research newsspace

Parker Solar Probe beams back first observations from Sun’s edge

By 5th December 2019 No Comments

NASA’s Parker Solar Probe, which has flown closer to the Sun than any other spacecraft before, has beamed back its first observations from the edge of the Sun. This first set of data could help researchers better understand why the Sun’s atmosphere (the corona) is hundreds of times hotter than its surface, as well as shed more light on the precise origins of the solar wind.

These first results have been published in four papers in Nature.

The five French laboratories involved in the Parker Solar Probe mission are the Institut de recherche en astrophysique et planétologie (CNRS/Université Paul Sabatier Toulouse III/CNES), the Laboratoire d’études spatiales et d’instrumentation en astrophysique (CNRS/Observatoire de Paris/Sorbonne Université/Université de Paris), the Laboratoire de physique et chimie de l’environnement et de l’espace (CNRS/CNES/Université d’Orléans), the Laboratoire de physique des plasmas (CNRS/École Polytechnique/Observatoire de Paris/Université Paris-Sud/Sorbonne Université) and the Laboratoire procédés, matériaux et énergie solaire of the CNRS.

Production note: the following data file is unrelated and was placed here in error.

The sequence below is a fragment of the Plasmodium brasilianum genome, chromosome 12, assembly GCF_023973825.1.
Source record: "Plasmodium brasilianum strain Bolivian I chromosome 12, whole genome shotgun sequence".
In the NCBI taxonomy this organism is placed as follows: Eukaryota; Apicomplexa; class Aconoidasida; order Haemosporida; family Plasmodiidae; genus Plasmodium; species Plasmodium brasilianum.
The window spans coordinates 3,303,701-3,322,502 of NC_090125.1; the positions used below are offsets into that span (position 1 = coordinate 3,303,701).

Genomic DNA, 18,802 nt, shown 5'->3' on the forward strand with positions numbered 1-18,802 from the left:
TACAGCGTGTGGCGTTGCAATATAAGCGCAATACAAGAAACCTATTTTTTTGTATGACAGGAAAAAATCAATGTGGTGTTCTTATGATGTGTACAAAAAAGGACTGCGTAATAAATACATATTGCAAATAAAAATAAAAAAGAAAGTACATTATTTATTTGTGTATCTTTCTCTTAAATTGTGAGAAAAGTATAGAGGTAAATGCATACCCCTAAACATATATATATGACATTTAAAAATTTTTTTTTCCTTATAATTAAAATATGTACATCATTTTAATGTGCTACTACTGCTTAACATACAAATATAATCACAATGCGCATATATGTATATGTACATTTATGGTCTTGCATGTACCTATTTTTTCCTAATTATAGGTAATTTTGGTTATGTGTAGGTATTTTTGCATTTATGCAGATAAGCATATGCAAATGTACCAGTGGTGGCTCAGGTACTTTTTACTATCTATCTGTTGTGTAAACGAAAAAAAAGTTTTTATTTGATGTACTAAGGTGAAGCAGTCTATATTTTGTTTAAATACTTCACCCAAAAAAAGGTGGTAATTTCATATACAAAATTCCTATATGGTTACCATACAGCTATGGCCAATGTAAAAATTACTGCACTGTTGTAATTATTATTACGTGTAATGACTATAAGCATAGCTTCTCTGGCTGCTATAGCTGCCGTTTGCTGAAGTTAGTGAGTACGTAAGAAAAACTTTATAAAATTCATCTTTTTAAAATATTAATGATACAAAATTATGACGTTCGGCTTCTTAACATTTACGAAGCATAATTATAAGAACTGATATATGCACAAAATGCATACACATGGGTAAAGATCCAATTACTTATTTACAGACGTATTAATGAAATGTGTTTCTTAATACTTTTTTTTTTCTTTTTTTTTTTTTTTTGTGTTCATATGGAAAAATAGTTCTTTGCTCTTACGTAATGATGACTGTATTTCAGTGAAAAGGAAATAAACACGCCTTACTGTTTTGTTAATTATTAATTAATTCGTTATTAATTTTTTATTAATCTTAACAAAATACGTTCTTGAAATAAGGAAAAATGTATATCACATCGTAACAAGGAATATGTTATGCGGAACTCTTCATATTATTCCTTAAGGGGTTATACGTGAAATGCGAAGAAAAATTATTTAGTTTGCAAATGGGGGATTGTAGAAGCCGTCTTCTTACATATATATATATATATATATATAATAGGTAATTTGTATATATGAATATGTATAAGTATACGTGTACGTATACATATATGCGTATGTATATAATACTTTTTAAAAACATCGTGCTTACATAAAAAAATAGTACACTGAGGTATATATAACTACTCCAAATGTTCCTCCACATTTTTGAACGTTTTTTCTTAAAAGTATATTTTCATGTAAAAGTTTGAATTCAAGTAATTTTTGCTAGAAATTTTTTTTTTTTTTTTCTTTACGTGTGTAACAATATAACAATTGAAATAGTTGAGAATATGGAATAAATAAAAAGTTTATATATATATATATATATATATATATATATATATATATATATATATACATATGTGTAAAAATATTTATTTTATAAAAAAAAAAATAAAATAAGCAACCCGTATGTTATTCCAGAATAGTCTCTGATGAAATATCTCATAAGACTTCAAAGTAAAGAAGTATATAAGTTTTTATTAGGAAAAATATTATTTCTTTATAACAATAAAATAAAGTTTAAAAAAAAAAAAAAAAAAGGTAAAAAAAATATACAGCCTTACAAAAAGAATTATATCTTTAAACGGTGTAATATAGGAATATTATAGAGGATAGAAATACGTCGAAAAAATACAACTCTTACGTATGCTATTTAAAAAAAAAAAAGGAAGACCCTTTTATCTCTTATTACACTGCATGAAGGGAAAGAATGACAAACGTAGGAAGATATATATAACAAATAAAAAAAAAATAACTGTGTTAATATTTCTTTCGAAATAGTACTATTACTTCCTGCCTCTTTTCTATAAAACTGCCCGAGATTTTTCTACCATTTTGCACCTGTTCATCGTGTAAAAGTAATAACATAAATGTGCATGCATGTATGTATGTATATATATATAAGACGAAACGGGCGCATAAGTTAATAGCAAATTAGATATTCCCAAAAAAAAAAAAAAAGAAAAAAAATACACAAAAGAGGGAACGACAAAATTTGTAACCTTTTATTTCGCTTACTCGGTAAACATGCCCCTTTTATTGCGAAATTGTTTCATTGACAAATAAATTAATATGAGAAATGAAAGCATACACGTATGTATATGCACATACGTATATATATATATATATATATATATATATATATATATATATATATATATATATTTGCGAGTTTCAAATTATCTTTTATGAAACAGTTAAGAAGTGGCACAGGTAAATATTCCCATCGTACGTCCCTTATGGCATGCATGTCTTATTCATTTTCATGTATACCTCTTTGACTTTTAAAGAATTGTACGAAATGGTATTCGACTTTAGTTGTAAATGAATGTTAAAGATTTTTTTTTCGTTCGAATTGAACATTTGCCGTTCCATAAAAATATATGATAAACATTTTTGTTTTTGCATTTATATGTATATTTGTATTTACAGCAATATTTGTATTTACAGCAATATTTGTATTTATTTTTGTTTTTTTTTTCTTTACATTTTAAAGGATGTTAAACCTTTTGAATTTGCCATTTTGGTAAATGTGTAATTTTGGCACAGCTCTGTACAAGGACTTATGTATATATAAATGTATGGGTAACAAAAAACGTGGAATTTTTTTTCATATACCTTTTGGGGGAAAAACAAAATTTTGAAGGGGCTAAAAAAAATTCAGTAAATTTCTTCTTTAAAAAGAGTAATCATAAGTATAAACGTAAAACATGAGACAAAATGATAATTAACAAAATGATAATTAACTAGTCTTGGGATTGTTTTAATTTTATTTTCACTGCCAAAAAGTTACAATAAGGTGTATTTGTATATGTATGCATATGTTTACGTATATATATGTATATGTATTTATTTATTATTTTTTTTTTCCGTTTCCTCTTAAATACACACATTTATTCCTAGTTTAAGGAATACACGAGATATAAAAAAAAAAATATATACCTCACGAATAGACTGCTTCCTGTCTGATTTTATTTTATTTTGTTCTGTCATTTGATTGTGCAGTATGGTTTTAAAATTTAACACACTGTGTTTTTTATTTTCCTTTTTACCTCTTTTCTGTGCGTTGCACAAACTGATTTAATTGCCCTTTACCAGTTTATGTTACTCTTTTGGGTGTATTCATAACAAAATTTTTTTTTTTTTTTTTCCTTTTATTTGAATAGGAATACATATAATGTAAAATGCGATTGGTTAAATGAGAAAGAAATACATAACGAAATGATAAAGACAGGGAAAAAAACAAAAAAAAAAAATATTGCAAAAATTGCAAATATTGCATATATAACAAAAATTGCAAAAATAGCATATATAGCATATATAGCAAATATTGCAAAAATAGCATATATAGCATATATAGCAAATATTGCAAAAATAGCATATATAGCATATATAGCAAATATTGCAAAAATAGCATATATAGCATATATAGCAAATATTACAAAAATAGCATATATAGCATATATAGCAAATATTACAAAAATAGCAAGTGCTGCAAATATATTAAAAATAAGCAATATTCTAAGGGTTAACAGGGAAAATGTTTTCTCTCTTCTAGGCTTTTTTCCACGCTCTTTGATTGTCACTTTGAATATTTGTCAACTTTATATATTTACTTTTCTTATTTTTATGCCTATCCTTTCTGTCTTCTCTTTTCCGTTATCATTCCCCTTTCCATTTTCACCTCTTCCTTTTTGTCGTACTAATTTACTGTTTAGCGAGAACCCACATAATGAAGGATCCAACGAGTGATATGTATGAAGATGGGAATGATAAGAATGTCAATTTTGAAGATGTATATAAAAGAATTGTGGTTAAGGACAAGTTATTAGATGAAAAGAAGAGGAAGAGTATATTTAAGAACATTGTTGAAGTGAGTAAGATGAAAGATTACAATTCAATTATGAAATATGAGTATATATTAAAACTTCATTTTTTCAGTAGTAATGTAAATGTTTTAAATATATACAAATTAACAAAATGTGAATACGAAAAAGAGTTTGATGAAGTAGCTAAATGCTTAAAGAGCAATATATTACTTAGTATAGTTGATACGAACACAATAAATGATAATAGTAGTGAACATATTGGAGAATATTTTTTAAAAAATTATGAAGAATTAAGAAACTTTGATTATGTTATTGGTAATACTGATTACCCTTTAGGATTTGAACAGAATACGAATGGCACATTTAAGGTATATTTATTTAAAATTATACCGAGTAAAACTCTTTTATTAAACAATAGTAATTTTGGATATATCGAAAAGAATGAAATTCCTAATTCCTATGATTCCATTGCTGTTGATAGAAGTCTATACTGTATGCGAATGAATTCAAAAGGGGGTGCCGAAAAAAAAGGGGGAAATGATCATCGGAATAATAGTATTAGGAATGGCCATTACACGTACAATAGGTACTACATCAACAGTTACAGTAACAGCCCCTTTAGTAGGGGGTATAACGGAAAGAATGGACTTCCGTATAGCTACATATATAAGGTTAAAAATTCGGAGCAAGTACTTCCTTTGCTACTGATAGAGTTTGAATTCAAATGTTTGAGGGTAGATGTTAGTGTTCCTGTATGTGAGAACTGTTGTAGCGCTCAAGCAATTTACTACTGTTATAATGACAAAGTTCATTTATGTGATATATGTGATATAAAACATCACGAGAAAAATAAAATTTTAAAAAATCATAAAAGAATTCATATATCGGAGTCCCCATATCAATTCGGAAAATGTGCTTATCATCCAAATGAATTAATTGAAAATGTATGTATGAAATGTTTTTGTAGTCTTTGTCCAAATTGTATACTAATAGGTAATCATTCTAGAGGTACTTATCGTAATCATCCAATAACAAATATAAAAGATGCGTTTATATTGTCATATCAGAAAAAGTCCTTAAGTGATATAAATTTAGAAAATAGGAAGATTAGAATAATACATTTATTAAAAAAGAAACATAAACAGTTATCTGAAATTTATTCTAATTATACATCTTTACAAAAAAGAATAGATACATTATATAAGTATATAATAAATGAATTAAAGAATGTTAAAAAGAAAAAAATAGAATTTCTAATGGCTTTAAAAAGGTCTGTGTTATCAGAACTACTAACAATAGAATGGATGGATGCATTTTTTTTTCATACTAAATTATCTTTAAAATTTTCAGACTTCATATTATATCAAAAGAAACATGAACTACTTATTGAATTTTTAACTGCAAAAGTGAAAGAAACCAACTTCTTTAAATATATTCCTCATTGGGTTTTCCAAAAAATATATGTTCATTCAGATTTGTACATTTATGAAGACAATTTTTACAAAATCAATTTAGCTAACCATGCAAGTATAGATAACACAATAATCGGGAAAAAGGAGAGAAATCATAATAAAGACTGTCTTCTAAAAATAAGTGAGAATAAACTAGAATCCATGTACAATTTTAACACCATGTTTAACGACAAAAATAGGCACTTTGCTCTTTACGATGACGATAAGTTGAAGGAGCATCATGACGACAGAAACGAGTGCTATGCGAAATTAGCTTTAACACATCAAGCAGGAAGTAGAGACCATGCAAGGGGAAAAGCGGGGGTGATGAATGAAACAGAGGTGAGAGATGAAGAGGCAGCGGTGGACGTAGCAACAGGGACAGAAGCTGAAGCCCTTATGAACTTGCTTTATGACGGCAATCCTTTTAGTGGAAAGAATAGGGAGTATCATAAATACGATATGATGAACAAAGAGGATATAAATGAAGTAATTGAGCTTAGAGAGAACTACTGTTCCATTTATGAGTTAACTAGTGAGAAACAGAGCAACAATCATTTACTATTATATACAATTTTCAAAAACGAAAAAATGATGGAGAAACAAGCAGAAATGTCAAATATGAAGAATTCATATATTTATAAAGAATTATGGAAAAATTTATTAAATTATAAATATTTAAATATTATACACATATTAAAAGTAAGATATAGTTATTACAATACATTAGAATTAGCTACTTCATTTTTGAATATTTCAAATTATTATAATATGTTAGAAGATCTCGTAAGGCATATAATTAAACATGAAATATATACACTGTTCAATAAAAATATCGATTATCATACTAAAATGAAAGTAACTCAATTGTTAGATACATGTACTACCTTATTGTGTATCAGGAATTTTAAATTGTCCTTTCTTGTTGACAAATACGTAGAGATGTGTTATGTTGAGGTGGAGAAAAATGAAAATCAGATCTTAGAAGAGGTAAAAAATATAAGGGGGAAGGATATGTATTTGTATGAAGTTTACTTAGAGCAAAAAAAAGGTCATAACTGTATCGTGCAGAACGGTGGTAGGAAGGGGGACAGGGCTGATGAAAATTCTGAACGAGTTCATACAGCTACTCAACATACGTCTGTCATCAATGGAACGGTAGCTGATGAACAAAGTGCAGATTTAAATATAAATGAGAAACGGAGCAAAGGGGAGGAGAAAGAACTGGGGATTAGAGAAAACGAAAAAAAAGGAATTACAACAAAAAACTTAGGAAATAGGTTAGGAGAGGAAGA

Read the news release from NASA.

Read the research papers: 

Alfvénic velocity spikes and rotational flows in the near-Sun solar wind. J. C. Kasper et al., Nature 

Highly structured slow solar wind emerging from an equatorial coronal hole. S. D. Bale et al., Nature

Near-Sun observations of an F-corona decrease 1 and K-Corona fine structures. R. A. Howard et al. Nature

Probing the energetic particle environment near the Sun. D.J. McComas et al., Nature